Contractors and subcontractors who are working federally-funded construction projects have an added requirement known as certified payroll reporting. Failure to submit reports on time can result in contract funds being withheld and ineligibility for future projects funded by the federal government.
What is certified payroll reporting?
Certified payroll reports confirm that contractors and subcontractors working on federally-funded projects are paying their employees prevailing wages in accordance with the Davis-Bacon and Related Acts. These records must be filed with the U. S. Department of Labor (DOL) on a weekly basis, even if work is temporarily halted, using Form WH-347 for all contracts subject to Davis-Bacon labor standard provisions. Employers have seven calendar days from the date of payment to comply.
What is the Davis-Bacon and Related Acts?
Davis Bacon and Related Acts apply to contractors and subcontractors working on federal-funded and federally-assisted contracts in excess of $2,000 for construction, alteration or repair, including painting and decorating. These employers must pay the workers employed under the contract no less than the local prevailing wages, including fringe benefits, for the type of work performed.
The DOL, under the direction of the Davis-Bacon Act, determines the prevailing wage rates for each geographic region of the country. Overtime payment at one and one-half times the employee’s basic rate of pay for all hours worked over 40 in a workweek may be required for certain covered contracts.
What is included on certified payroll reports?
Certified payroll reports require the following information for employees working on covered federal projects:
- Full name and identifying number of the worker
- Work classification
- Hours worked daily, including the day, date and straight time and overtime hours
- Total hours
- Rate of pay
- Gross amount earned
- All payroll deductions and total of the deductions
- Net wages paid for the week
Each payroll report must also contain a statement of compliance signed by the contractor, subcontractor, or authorized agent who pays or supervises the payment of covered workers. The prime contractor is responsible for submission of payrolls by all subcontractors.
Why are certified payroll reports required?
By verifying that contractors are paying the required prevailing wages and fringe benefits, certified payroll reports help protect the livelihood of workers on certain federally funded contracts. Failure to meet this requirement or submitting certified payroll reports that are incorrect or late may put employers at risk for penalties.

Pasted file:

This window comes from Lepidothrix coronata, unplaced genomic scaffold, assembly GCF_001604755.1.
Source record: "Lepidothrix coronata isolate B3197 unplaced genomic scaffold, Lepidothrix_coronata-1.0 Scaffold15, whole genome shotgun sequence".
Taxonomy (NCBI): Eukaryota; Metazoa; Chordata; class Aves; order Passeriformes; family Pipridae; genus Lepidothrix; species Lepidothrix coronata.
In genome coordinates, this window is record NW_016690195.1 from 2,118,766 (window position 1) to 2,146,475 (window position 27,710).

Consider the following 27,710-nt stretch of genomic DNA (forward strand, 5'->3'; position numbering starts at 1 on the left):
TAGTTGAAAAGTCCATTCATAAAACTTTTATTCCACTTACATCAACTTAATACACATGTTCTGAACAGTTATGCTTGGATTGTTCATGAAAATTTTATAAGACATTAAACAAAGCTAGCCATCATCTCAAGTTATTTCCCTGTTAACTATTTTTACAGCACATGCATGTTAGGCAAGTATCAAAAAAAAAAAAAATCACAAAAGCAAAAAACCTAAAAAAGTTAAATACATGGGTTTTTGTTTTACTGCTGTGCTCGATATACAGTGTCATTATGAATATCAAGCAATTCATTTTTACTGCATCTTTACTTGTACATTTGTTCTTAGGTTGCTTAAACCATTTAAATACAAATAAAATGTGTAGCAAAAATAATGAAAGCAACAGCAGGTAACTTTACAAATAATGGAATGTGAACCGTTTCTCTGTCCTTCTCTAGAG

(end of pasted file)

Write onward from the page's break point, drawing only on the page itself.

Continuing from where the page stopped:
How to fill out a certified payroll report
- Company information
Enter the construction company’s name and address and check the box for either “contractor” or “subcontractor.”
- Project information
The project name should match the one listed on the contract and must include the project number assigned by the government.
- Payroll number and date
List the first week of the contract as payroll number one. Each following week, increase the number, even when no work is performed, and note the date the workweek ends.
- Weekly calendar
In section four of the form, create a calendar for the week with days on the top row and dates on the bottom.
- Payroll information
Starting from the left side of the form, enter the required details for each employee – name, work classification, rate of pay, total hours worked, etc.
- Statement of compliance
After Form WH-347 is filled out for the week, complete the statement of compliance. It should include the date, employer’s name and title, the name of the project, explanations for deductions and exemptions, and the employer’s signature.
State and local prevailing wage laws
Contractors subject to the Davis-Bacon labor standards may also have to abide by state and local laws governing prevailing wages and overtime payments. For instance, they might be required to file state or local certified payroll reports in addition to Form WH-347 for the federal government. Employers on state-funded projects should contact the applicable state department of labor if their reporting responsibilities are not thoroughly explained when they receive their contract.
This guide is intended to be used as a starting point in analyzing an employer’s payroll obligations and is not a comprehensive resource of requirements. It offers practical information concerning the subject matter and is provided with the understanding that ADP is not rendering legal or tax advice or other professional services.